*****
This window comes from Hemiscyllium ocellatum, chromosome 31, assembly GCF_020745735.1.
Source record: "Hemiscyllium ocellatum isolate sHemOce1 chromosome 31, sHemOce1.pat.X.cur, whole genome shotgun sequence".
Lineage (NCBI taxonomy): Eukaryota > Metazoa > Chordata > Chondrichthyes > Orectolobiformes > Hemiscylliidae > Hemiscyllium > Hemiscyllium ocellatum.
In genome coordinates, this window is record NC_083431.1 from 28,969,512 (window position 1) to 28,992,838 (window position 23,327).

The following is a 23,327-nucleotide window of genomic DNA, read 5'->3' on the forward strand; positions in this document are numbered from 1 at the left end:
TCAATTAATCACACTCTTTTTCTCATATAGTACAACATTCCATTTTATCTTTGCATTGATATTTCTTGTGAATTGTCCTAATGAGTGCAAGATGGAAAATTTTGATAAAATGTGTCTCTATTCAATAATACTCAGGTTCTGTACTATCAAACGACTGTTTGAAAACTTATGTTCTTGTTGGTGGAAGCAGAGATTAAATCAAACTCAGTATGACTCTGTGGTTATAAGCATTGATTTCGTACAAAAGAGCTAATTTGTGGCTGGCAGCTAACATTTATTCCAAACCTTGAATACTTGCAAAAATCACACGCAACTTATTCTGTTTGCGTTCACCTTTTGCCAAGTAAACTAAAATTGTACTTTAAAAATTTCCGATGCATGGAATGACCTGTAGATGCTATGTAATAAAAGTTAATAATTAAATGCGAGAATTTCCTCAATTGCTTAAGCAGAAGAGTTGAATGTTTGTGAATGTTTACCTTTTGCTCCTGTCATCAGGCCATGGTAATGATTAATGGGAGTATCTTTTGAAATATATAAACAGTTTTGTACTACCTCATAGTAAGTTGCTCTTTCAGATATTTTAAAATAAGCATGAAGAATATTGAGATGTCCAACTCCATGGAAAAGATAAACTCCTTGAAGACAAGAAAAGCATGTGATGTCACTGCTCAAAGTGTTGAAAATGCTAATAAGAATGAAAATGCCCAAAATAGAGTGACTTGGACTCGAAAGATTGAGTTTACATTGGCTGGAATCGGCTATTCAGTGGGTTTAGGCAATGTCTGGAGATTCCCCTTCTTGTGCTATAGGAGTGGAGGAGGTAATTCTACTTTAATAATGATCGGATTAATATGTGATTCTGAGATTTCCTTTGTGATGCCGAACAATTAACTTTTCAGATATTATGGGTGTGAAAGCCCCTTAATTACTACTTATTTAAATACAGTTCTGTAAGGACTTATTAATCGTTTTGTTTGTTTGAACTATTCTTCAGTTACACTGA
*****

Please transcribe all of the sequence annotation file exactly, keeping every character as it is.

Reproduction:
This window comes from Hemiscyllium ocellatum, chromosome 31, assembly GCF_020745735.1.
Source record: "Hemiscyllium ocellatum isolate sHemOce1 chromosome 31, sHemOce1.pat.X.cur, whole genome shotgun sequence".
Lineage (NCBI taxonomy): Eukaryota > Metazoa > Chordata > Chondrichthyes > Orectolobiformes > Hemiscylliidae > Hemiscyllium > Hemiscyllium ocellatum.
In genome coordinates, this window is record NC_083431.1 from 28,969,512 (window position 1) to 28,992,838 (window position 23,327).

The following is a 23,327-nucleotide window of genomic DNA, read 5'->3' on the forward strand; positions in this document are numbered from 1 at the left end:
TCAATTAATCACACTCTTTTTCTCATATAGTACAACATTCCATTTTATCTTTGCATTGATATTTCTTGTGAATTGTCCTAATGAGTGCAAGATGGAAAATTTTGATAAAATGTGTCTCTATTCAATAATACTCAGGTTCTGTACTATCAAACGACTGTTTGAAAACTTATGTTCTTGTTGGTGGAAGCAGAGATTAAATCAAACTCAGTATGACTCTGTGGTTATAAGCATTGATTTCGTACAAAAGAGCTAATTTGTGGCTGGCAGCTAACATTTATTCCAAACCTTGAATACTTGCAAAAATCACACGCAACTTATTCTGTTTGCGTTCACCTTTTGCCAAGTAAACTAAAATTGTACTTTAAAAATTTCCGATGCATGGAATGACCTGTAGATGCTATGTAATAAAAGTTAATAATTAAATGCGAGAATTTCCTCAATTGCTTAAGCAGAAGAGTTGAATGTTTGTGAATGTTTACCTTTTGCTCCTGTCATCAGGCCATGGTAATGATTAATGGGAGTATCTTTTGAAATATATAAACAGTTTTGTACTACCTCATAGTAAGTTGCTCTTTCAGATATTTTAAAATAAGCATGAAGAATATTGAGATGTCCAACTCCATGGAAAAGATAAACTCCTTGAAGACAAGAAAAGCATGTGATGTCACTGCTCAAAGTGTTGAAAATGCTAATAAGAATGAAAATGCCCAAAATAGAGTGACTTGGACTCGAAAGATTGAGTTTACATTGGCTGGAATCGGCTATTCAGTGGGTTTAGGCAATGTCTGGAGATTCCCCTTCTTGTGCTATAGGAGTGGAGGAGGTAATTCTACTTTAATAATGATCGGATTAATATGTGATTCTGAGATTTCCTTTGTGATGCCGAACAATTAACTTTTCAGATATTATGGGTGTGAAAGCCCCTTAATTACTACTTATTTAAATACAGTTCTGTAAGGACTTATTAATCGTTTTGTTTGTTTGAACTATTCTTCAGTTACACTGA